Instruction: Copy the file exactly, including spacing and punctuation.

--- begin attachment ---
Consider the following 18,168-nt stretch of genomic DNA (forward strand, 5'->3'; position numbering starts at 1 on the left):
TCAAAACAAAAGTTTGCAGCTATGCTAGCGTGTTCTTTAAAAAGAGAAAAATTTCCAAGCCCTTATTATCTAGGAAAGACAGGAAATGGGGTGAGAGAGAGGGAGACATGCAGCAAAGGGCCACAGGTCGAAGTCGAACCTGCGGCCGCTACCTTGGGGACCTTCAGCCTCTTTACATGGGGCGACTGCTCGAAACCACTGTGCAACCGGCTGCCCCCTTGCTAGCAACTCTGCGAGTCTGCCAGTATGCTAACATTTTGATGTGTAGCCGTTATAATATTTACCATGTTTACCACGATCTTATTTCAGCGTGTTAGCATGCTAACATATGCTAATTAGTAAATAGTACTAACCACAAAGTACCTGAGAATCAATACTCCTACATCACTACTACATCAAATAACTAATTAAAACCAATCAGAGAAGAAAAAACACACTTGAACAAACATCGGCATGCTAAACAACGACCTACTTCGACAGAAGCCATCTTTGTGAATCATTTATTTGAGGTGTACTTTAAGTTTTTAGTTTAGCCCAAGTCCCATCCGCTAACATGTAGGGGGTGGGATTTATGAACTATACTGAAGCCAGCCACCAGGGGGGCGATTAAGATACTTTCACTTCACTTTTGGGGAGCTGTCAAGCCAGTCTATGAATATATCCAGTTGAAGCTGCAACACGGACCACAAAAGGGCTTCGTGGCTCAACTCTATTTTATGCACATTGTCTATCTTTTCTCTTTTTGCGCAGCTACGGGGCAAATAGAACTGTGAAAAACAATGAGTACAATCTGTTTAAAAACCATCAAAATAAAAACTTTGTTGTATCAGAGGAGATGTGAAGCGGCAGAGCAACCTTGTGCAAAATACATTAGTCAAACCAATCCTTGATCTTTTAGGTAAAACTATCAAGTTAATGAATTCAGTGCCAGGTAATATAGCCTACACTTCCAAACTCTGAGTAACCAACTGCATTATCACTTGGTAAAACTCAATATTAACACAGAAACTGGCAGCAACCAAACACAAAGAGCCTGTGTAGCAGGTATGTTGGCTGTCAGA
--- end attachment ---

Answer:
Consider the following 18,168-nt stretch of genomic DNA (forward strand, 5'->3'; position numbering starts at 1 on the left):
TCAAAACAAAAGTTTGCAGCTATGCTAGCGTGTTCTTTAAAAAGAGAAAAATTTCCAAGCCCTTATTATCTAGGAAAGACAGGAAATGGGGTGAGAGAGAGGGAGACATGCAGCAAAGGGCCACAGGTCGAAGTCGAACCTGCGGCCGCTACCTTGGGGACCTTCAGCCTCTTTACATGGGGCGACTGCTCGAAACCACTGTGCAACCGGCTGCCCCCTTGCTAGCAACTCTGCGAGTCTGCCAGTATGCTAACATTTTGATGTGTAGCCGTTATAATATTTACCATGTTTACCACGATCTTATTTCAGCGTGTTAGCATGCTAACATATGCTAATTAGTAAATAGTACTAACCACAAAGTACCTGAGAATCAATACTCCTACATCACTACTACATCAAATAACTAATTAAAACCAATCAGAGAAGAAAAAACACACTTGAACAAACATCGGCATGCTAAACAACGACCTACTTCGACAGAAGCCATCTTTGTGAATCATTTATTTGAGGTGTACTTTAAGTTTTTAGTTTAGCCCAAGTCCCATCCGCTAACATGTAGGGGGTGGGATTTATGAACTATACTGAAGCCAGCCACCAGGGGGGCGATTAAGATACTTTCACTTCACTTTTGGGGAGCTGTCAAGCCAGTCTATGAATATATCCAGTTGAAGCTGCAACACGGACCACAAAAGGGCTTCGTGGCTCAACTCTATTTTATGCACATTGTCTATCTTTTCTCTTTTTGCGCAGCTACGGGGCAAATAGAACTGTGAAAAACAATGAGTACAATCTGTTTAAAAACCATCAAAATAAAAACTTTGTTGTATCAGAGGAGATGTGAAGCGGCAGAGCAACCTTGTGCAAAATACATTAGTCAAACCAATCCTTGATCTTTTAGGTAAAACTATCAAGTTAATGAATTCAGTGCCAGGTAATATAGCCTACACTTCCAAACTCTGAGTAACCAACTGCATTATCACTTGGTAAAACTCAATATTAACACAGAAACTGGCAGCAACCAAACACAAAGAGCCTGTGTAGCAGGTATGTTGGCTGTCAGA